Skip to 0 minutes and 12 secondsThomas Midgley Jr. was born in Pennsylvania in 1889 and he went on to become one of America's most renowned chemists and inventors. In his lifetime he held over 100 patents and in 1941 the American Chemical Society gave Midgley its highest award, the Priestley medal. However, Midgley's legacy isn't entirely positive. In fact, he's notorious for two particular inventions which have caused significant, rather negative, impacts on the planet and its people. Midgley developed both leaded petroland the first chlorofluorocarbon, or CFC. The environmental historian J.R. McNeill described Thomas Midgley as having more impact on the atmosphere than any other single organism in the Earth's history.
Skip to 0 minutes and 53 secondsLead was added to our petrol to reduce the damage from knocking and make our engines more efficient and quiet. However, the lead that was added to the fuel was eventually added to our atmosphere. Once absorbed into the body, the lead results in kidney damage, inhibits body growth, causes abdominal pain, anaemia, and can affect the nervous system. In children it even affects their growth and development and it may also be linked to behaviour change and violent crime. In fact, Midgley gave himself lead poisoning on at least two occasions whilst demonstrating that it wasn't harmful.
Skip to 1 minute and 24 secondsMidgley then turned his attention to another of society's challenges: air conditioning and refrigeration. When researching alternatives to ammonia, chloromethane and propane, which although effective refrigerants were toxic, flammable or explosive, he helped to synthesise dichlorodifluoromethane which was named Freon. Freon, although non-toxic, non-flammable, and non-carcinogenic, contributed to the creation of the hole in the ozone layer. Midgley unfortunately contracted polio in 1940 and, ever the innovator, he devised an elaborate system of strings and pulleys to help others lift him from his bed. This invention was both one of his last contributions and, sadly, the cause of his own death, when in 1944 at the age of 55 he became entangled in the device and died of strangulation.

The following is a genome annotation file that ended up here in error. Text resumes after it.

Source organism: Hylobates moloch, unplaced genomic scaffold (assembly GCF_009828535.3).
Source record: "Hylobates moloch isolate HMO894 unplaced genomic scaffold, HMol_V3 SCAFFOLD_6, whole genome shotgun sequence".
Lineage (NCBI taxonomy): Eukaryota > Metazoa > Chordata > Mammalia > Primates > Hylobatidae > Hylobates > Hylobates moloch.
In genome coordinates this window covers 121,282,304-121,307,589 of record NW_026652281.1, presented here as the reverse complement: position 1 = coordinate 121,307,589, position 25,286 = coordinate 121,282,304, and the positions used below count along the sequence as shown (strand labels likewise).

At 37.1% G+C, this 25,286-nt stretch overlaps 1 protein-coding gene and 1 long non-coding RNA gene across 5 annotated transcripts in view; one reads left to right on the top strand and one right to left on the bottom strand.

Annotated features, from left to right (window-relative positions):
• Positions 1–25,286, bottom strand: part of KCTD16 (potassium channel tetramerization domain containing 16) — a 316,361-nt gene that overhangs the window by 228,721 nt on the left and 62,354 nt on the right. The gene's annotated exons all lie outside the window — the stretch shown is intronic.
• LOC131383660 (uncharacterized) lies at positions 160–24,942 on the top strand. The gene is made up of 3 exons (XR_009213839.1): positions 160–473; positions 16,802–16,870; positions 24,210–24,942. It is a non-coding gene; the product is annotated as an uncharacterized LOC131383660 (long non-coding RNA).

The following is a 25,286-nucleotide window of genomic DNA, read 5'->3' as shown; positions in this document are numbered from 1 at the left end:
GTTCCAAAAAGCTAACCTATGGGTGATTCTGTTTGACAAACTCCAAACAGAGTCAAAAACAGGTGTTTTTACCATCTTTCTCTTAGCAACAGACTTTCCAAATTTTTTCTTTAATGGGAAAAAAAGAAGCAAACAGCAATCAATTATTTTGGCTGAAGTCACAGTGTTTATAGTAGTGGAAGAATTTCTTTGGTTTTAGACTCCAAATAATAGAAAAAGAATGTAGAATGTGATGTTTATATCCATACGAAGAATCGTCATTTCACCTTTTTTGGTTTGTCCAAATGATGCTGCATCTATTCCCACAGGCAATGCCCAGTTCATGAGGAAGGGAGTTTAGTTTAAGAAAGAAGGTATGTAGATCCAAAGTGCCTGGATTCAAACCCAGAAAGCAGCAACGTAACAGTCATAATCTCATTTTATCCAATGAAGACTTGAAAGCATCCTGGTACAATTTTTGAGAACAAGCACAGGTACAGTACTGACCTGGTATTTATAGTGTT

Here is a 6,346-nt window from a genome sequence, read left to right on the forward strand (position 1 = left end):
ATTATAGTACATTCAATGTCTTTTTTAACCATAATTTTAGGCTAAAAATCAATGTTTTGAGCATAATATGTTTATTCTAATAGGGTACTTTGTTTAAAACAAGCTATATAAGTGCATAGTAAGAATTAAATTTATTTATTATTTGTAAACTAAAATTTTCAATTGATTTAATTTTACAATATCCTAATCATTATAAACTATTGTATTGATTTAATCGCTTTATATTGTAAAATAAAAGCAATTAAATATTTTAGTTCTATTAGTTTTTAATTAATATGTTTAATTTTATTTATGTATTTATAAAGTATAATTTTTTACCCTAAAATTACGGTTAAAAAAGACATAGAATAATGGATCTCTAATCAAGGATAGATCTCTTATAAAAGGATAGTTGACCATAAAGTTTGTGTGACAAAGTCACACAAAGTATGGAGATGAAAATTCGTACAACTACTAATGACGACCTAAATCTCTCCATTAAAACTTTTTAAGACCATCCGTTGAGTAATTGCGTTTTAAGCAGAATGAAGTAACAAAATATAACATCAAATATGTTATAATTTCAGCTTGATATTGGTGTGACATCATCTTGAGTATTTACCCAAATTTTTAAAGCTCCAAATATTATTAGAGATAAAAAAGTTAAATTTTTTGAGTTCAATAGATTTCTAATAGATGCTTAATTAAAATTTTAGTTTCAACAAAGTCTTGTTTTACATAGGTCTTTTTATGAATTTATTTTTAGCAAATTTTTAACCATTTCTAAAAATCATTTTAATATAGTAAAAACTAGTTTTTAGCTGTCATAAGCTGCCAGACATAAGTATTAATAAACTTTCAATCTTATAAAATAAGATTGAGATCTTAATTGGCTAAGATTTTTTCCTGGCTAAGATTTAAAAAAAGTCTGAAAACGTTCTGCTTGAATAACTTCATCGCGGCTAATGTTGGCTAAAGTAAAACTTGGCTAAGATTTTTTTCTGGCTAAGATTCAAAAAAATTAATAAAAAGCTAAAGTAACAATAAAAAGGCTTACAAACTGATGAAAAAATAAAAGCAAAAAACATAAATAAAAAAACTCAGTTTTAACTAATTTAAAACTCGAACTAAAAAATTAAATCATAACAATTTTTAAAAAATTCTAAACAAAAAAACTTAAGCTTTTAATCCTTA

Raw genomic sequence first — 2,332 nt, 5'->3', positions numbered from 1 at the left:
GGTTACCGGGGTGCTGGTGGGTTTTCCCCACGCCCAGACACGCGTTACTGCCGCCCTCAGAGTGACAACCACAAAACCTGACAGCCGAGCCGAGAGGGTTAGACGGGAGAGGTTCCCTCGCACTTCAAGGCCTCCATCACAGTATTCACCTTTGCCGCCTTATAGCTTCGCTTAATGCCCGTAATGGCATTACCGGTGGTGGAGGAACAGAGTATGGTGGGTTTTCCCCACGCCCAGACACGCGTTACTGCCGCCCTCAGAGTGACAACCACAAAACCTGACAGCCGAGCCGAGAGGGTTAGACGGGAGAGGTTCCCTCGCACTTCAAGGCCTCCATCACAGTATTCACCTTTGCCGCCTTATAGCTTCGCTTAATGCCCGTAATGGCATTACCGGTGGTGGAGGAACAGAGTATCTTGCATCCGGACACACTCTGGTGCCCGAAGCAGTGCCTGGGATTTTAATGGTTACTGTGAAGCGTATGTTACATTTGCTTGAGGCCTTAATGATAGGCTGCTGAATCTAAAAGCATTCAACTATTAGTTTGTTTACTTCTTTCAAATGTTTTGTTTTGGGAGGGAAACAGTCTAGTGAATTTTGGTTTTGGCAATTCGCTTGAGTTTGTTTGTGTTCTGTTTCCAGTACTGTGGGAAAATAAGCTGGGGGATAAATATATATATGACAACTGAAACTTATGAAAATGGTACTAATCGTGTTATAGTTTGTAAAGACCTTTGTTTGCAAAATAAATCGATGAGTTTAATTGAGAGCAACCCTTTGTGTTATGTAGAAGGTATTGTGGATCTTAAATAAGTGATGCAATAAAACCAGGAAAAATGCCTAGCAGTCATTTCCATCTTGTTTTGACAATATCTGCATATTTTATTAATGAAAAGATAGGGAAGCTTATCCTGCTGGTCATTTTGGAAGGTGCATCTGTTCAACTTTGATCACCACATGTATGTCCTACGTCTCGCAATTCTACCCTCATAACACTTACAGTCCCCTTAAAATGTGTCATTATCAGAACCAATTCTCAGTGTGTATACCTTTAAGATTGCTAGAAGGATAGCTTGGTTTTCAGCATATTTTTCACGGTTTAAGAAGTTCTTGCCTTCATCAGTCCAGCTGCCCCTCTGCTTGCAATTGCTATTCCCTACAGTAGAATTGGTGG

Skip to 2 minutes and 6 secondsThe key point to take from Thomas Midgley's life is that today's solutions are often the cause of tomorrow's problems. And we hope that by taking the time to truly understand your problem, and fully consider the consequences of your actions, that you too don't join Thomas Midgley as one of the worst inventors in history.
Introducing the worst inventor in history
This week you have been working hard to identify, structure and categorise problems. In the previous activities you started to explore what can happen when you add solutions to complex problems, especially when you don’t fully understand all the variables. Often, you end up with unintended outcomes.
To help demonstrate why we think it is so important to understand problems in this way, we here introduce a real example of someone who didn’t.
Meet Thomas Midgely: arguably one of the ‘worst’ inventors in history!
Of course, hindsight is a wonderful thing and perhaps Thomas was acting rationally given all the information available to him at the time, or do you think he could have foreseen any of the potential consequences of his actions?
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